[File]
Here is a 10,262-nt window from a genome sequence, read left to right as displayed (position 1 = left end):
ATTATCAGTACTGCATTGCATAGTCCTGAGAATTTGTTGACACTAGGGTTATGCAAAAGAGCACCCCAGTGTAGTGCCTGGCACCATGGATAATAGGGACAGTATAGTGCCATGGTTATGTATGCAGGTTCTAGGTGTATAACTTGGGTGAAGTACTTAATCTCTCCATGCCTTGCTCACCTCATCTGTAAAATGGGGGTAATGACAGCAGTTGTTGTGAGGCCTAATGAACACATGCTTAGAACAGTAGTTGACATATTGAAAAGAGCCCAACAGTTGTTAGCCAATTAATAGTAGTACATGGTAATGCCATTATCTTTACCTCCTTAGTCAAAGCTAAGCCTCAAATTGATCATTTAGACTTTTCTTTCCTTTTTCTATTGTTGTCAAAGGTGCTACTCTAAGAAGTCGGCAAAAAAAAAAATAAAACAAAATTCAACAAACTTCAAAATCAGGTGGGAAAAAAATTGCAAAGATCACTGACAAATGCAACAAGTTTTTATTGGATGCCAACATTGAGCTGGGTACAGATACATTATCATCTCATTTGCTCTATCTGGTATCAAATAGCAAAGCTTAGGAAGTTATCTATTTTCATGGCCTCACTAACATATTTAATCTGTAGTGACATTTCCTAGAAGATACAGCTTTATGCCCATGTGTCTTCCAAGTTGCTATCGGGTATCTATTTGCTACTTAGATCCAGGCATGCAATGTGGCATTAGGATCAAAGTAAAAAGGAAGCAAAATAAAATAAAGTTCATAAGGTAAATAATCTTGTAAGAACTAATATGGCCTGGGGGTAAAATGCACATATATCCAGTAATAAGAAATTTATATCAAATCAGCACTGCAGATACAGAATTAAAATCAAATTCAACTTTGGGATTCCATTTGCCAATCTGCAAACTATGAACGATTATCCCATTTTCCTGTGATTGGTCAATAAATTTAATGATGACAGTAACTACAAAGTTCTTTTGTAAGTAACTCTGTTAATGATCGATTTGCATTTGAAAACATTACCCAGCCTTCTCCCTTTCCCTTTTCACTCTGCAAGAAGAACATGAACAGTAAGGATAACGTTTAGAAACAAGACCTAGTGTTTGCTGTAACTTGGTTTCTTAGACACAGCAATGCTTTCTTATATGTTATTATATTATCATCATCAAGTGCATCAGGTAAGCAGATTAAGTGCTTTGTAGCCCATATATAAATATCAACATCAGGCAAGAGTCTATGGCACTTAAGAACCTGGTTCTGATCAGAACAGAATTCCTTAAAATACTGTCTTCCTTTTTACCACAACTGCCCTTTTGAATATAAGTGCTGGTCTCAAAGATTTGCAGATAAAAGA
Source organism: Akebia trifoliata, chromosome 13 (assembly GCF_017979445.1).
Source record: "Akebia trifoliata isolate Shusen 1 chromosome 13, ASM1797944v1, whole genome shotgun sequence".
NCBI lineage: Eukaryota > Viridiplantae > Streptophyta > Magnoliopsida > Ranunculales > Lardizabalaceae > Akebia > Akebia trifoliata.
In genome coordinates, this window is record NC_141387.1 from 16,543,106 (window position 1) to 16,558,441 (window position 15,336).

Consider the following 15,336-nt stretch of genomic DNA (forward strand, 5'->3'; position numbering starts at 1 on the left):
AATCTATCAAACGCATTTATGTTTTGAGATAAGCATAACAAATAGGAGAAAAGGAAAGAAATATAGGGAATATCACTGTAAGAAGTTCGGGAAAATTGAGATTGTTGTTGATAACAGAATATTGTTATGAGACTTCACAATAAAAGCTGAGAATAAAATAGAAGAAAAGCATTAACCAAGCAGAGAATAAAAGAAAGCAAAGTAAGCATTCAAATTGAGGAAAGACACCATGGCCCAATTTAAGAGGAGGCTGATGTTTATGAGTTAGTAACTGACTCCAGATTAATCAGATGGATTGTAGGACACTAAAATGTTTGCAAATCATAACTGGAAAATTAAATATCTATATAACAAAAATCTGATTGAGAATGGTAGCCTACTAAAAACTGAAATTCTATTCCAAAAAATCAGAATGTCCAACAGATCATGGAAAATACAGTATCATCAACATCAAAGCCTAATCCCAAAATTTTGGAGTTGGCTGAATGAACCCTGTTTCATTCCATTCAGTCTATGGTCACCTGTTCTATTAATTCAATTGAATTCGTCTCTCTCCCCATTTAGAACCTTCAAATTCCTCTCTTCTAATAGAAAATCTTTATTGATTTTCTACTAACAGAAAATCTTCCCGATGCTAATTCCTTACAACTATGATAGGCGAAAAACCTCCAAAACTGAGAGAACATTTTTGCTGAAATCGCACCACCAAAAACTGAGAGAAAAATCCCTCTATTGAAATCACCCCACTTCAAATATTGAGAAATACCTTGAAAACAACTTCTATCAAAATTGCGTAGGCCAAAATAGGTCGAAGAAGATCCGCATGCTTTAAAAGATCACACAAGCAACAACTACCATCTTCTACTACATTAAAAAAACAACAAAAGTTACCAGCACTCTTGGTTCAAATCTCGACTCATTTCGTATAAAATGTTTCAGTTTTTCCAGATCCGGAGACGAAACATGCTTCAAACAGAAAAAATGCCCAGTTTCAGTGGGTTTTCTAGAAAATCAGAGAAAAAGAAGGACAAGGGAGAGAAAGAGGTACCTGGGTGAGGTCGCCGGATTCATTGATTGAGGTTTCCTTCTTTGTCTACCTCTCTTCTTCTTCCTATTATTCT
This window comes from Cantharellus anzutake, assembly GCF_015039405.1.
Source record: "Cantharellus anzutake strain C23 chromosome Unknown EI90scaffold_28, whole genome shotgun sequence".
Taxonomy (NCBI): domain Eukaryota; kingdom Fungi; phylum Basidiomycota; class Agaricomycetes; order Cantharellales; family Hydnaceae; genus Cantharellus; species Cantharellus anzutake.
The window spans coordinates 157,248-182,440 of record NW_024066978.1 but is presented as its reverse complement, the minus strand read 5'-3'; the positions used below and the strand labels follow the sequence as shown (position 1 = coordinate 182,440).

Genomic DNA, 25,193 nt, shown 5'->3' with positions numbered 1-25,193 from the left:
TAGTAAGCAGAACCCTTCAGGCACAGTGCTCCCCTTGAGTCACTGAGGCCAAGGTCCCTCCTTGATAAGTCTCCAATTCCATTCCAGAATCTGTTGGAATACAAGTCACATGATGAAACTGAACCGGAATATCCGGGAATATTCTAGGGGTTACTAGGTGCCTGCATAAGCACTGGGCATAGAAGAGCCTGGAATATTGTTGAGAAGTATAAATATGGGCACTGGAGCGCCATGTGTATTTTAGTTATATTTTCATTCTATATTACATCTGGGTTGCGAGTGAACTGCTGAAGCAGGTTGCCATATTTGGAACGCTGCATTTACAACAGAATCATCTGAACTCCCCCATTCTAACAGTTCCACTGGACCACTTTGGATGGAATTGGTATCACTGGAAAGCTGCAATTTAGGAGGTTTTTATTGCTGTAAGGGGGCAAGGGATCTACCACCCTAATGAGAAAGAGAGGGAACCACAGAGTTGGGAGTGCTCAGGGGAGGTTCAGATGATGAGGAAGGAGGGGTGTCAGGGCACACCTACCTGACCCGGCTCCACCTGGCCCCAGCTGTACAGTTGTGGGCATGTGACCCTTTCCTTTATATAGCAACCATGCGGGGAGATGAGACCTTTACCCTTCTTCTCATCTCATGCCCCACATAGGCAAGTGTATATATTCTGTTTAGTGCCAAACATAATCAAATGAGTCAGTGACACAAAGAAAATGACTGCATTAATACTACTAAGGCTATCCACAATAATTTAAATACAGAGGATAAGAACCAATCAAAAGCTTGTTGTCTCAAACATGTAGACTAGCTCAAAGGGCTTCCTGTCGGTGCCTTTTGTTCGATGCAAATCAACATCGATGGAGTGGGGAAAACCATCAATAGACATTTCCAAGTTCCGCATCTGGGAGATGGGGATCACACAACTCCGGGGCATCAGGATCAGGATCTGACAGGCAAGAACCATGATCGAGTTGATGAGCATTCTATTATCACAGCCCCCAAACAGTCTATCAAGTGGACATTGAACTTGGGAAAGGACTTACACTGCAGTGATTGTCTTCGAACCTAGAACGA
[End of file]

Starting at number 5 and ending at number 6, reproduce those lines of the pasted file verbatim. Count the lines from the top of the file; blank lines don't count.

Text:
NCBI lineage: Eukaryota > Viridiplantae > Streptophyta > Magnoliopsida > Ranunculales > Lardizabalaceae > Akebia > Akebia trifoliata.
In genome coordinates, this window is record NC_141387.1 from 16,543,106 (window position 1) to 16,558,441 (window position 15,336).